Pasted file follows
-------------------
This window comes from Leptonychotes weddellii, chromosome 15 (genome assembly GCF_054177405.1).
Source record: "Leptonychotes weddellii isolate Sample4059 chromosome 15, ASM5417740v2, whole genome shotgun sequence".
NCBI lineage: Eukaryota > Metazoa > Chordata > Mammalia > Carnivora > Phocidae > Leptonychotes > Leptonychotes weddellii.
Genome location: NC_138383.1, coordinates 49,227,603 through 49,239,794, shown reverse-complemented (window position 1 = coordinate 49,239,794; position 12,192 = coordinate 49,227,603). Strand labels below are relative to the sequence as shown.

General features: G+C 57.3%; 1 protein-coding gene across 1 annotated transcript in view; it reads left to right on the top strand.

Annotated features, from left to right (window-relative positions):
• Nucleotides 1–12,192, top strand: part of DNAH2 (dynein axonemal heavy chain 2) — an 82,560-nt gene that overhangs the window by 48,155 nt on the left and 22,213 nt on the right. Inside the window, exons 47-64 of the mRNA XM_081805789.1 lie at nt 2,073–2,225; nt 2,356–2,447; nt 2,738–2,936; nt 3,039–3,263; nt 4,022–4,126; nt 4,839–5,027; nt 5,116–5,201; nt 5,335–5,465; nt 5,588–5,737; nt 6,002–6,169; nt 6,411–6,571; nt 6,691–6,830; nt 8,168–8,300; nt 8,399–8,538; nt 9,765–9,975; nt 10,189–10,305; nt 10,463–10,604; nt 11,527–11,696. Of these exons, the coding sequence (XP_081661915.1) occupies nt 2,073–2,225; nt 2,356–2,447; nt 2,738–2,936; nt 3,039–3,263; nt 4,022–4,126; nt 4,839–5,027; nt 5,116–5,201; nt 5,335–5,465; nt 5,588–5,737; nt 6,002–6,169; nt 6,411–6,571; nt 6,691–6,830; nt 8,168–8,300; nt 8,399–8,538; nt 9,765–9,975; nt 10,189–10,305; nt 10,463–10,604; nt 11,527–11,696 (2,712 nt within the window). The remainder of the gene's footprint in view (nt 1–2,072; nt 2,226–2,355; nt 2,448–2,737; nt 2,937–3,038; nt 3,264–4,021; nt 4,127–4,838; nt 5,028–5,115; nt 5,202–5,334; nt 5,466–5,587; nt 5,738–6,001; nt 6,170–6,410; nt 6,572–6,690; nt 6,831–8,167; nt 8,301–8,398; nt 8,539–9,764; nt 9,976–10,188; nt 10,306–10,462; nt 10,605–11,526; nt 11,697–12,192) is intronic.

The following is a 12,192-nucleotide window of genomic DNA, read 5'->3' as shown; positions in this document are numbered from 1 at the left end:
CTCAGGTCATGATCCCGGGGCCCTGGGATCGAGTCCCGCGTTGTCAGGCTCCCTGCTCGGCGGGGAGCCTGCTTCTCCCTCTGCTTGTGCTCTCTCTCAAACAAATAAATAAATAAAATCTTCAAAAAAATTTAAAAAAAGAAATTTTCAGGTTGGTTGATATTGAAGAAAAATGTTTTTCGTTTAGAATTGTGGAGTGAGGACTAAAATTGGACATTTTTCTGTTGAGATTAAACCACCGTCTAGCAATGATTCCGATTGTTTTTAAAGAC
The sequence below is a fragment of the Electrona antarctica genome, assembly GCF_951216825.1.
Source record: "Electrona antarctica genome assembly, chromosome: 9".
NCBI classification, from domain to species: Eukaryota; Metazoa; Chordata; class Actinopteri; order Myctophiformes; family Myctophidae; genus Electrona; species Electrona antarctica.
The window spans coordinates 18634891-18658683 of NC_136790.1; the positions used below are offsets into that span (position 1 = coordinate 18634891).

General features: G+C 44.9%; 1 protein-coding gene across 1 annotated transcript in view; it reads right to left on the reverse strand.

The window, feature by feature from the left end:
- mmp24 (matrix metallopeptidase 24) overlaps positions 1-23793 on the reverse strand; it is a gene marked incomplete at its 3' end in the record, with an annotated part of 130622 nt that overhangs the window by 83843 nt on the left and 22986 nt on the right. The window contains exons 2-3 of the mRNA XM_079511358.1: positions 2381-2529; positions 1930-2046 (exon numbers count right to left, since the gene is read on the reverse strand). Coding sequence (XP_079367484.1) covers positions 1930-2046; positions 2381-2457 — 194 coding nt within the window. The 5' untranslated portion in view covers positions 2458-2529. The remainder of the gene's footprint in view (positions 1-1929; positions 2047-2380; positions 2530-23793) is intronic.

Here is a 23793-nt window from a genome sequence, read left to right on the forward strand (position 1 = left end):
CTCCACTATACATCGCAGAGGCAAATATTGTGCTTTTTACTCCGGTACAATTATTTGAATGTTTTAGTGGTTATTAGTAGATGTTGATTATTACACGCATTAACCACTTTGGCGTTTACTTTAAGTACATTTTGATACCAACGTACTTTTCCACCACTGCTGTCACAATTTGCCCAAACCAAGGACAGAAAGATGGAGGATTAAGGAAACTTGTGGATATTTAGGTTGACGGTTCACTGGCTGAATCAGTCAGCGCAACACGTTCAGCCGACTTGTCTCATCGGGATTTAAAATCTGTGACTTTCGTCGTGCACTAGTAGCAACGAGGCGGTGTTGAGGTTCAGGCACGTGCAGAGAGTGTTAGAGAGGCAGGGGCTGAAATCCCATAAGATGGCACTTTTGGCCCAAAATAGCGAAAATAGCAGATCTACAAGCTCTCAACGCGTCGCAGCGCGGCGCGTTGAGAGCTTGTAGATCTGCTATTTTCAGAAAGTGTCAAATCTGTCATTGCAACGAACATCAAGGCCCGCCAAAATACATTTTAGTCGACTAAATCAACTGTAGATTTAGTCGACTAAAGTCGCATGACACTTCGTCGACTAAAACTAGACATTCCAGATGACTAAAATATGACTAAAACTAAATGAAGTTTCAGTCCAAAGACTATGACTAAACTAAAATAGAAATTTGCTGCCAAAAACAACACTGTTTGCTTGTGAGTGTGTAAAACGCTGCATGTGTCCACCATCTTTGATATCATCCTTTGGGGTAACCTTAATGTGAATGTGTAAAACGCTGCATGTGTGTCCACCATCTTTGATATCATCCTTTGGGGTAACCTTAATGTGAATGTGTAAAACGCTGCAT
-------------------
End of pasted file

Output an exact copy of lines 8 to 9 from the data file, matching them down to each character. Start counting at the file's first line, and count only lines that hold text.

The following is a 12,192-nucleotide window of genomic DNA, read 5'->3' as shown; positions in this document are numbered from 1 at the left end:
CTCAGGTCATGATCCCGGGGCCCTGGGATCGAGTCCCGCGTTGTCAGGCTCCCTGCTCGGCGGGGAGCCTGCTTCTCCCTCTGCTTGTGCTCTCTCTCAAACAAATAAATAAATAAAATCTTCAAAAAAATTTAAAAAAAGAAATTTTCAGGTTGGTTGATATTGAAGAAAAATGTTTTTCGTTTAGAATTGTGGAGTGAGGACTAAAATTGGACATTTTTCTGTTGAGATTAAACCACCGTCTAGCAATGATTCCGATTGTTTTTAAAGAC